The onboard camera is a 2 Megapixel camera without flash or zoom. However, it is extremely handy to use; push the icon to start the camera; the screen turns into a viewfinder; click button to take picture. The picture goes onto the film roll. Later on, when synchronizing with the MacBook, the pictures are seamlessly loaded into my iPhoto library. 12,167 pictures and counting. I carry a subset of these in the photo application on the iPhone – mostly pictures of my granddaughter. When my new grandson was born, I emailed the first picture from the iPhone to several relatives including my younger son in New York, right there from the hospital within minutes. These go by email – not via the phone service.
The GPS is useful as a road map, finding where you are, and it can even display satellite photography of your location. It can also find businesses, for instance, in your area and show you where they are, although I haven’t used it like that very much. Signal acquisition of GPS function seems to be much faster than my dedicated Lowrance GPS, probably because the iPhone also triangulates on cell phone towers.
The iPhone is a full-featured iPod. I am not often in a situation where this is useful to me, but a few nights ago I was at an auction with some friends; this is not my bag, so I occupied myself with listening to music. It’s great! Enough said.
Of the applications that come with the iPhone, I frequently use; Phone, Mail, Safari (web browser), Maps (GPS), Weather, Photos, Camera, Contacts. I also use others, but these are frequently used.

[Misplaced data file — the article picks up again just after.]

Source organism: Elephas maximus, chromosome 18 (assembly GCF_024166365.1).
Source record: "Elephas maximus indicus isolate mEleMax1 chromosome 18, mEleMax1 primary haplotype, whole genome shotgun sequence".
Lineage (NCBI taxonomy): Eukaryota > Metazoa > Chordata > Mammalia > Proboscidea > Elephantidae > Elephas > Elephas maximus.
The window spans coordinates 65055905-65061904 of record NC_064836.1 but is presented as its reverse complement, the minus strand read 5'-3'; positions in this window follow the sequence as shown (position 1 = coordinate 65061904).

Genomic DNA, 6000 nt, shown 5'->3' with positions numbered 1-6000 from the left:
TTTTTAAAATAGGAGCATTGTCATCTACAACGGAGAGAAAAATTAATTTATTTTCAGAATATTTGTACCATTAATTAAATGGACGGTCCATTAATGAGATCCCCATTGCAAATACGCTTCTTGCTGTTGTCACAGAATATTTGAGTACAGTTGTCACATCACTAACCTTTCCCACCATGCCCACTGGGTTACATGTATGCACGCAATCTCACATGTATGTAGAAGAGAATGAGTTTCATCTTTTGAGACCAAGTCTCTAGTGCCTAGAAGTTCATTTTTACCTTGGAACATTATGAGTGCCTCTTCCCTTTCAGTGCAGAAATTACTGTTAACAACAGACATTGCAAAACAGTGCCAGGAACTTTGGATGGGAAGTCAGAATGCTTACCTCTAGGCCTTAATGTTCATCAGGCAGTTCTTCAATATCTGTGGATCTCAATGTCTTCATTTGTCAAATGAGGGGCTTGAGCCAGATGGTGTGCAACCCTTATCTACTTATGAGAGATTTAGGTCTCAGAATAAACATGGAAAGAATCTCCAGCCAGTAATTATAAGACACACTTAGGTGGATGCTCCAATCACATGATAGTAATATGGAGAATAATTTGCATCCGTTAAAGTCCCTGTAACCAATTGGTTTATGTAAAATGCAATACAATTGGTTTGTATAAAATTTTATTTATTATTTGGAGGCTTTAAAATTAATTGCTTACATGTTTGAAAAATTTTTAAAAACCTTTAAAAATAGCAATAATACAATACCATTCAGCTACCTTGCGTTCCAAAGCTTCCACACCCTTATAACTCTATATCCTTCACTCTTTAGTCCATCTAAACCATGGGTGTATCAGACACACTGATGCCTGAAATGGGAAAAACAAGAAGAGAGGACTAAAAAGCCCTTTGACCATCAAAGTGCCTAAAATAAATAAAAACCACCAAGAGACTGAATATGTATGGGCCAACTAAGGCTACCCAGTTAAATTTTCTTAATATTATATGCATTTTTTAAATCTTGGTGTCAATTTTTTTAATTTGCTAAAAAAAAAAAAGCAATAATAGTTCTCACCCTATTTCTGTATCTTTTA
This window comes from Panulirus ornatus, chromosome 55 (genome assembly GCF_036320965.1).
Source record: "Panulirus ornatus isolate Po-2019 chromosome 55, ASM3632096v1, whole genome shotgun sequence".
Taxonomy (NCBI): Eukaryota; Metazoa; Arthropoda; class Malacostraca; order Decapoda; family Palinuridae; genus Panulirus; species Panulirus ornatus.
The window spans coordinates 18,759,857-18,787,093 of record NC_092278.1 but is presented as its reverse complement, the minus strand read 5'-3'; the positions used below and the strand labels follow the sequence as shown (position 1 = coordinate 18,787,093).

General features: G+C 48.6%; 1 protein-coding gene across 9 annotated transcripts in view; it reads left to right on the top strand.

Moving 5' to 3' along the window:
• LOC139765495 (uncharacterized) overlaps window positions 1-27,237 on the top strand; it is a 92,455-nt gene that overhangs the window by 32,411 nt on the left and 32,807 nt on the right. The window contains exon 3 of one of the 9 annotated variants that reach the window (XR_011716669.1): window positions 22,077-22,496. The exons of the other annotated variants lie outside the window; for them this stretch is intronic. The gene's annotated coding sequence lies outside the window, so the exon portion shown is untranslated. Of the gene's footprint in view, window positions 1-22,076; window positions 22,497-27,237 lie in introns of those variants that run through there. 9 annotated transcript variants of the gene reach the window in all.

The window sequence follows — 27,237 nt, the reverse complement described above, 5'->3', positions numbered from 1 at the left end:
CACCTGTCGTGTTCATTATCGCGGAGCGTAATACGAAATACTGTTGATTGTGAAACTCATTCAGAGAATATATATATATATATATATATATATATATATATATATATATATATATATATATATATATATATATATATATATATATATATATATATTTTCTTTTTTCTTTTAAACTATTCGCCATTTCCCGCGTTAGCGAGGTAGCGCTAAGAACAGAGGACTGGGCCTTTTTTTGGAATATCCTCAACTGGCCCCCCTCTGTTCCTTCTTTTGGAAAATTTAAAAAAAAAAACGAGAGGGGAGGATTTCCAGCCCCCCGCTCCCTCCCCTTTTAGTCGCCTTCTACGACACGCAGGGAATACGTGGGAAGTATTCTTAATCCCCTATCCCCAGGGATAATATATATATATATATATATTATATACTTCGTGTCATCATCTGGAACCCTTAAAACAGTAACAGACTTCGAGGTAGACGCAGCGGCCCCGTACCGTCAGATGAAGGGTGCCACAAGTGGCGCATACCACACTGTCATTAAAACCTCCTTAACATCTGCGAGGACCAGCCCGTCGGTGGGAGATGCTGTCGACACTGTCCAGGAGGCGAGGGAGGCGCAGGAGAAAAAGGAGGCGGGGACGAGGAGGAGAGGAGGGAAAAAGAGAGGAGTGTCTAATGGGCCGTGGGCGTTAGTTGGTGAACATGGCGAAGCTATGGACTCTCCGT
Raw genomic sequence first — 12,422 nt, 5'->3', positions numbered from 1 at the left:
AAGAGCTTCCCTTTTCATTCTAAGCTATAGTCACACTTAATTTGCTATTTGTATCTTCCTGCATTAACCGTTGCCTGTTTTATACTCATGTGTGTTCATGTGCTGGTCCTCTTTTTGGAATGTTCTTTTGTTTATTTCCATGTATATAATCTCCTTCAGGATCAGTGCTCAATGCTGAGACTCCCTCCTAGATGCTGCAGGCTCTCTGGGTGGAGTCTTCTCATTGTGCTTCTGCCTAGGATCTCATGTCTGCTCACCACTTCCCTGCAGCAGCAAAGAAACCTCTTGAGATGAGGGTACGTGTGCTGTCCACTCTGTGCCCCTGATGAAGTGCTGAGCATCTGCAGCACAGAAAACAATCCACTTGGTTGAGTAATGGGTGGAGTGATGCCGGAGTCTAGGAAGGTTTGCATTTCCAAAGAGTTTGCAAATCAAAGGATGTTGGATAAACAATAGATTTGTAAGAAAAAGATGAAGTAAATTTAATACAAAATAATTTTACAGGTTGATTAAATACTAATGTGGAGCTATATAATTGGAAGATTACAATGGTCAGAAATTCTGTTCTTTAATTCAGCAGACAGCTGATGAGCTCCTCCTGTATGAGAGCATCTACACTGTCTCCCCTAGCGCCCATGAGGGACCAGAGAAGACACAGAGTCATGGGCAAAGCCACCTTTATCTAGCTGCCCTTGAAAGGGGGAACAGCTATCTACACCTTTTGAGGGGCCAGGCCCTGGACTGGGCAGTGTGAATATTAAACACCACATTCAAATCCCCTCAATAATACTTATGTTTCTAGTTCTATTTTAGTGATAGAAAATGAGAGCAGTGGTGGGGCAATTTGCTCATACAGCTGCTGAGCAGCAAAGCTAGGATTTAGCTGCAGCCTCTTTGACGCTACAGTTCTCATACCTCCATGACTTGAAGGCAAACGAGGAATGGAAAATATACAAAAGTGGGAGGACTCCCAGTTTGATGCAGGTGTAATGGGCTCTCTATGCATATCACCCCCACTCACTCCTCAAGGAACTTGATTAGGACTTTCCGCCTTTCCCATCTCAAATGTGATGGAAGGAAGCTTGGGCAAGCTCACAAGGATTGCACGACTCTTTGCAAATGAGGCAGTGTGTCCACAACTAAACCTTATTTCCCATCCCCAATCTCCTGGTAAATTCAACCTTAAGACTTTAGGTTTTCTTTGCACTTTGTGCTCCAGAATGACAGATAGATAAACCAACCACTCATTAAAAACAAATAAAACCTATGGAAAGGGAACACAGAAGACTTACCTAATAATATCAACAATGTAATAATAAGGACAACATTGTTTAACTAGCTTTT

Here are a few of the applications I have purchased and/or downloaded for free for the iPhone; these are the applications I have found useful and of good quality:
PCalc – extremely useful calculator – supports algebraic or RPN operation. I’m an old-time Hewlett-Packard calculator addict – I love RPN calculator operation. But this calculator is probably the best on the market even if you use algebraic mode.
Air Sharing – allows you to put files from your computer onto the iPhone. I use it to put reference PDF’s related to my work on there so I will have them anywhere.
1Password – keeps up with passwords on websites. Synchronizes with the version on my laptop.
FlightTrack – Want to keep up with the flight status of an airplane flight? This application lets you enter the airline, flight number and date; it displays flight data including delays, altitude, speed, and even shows a map of the flight path indicating where the plane is. When my son flies in from New York, this is very useful since we have to drive three hours to meet him.
WriteRoom – very nice notepad. Supports portrait or landscape mode; in landscape mode, the keyboard is enlarged which makes it easier to type on.
Wund – Weather Underground. Actually this is an iPhone formatted web site, but it works great.
NIV Bible by Olive Tree Bible Software – this is the most expensive program on the iPhone at $25, but it’s a great version of the Bible. The text is easy to read, and navigation is easy as well.
Clinometer – Ok, this may be useful for some people, but I got it because it’s nifty. Use your iPhone as a level, either on an edge, or laying it flat which displays a bubble level. Great display.
To summarize: I use the iPhone off and on all day, every day. I’ve owned many cell phones including smart phones, and they invariably wound up being used just as phones. The iPhone is actually a multi-purpose tool with unlimited uses, just as my laptop is. Marvelous. And I still have 14 gigabytes of free space on it.
I’ve probably missed half of it. Good equipment, though.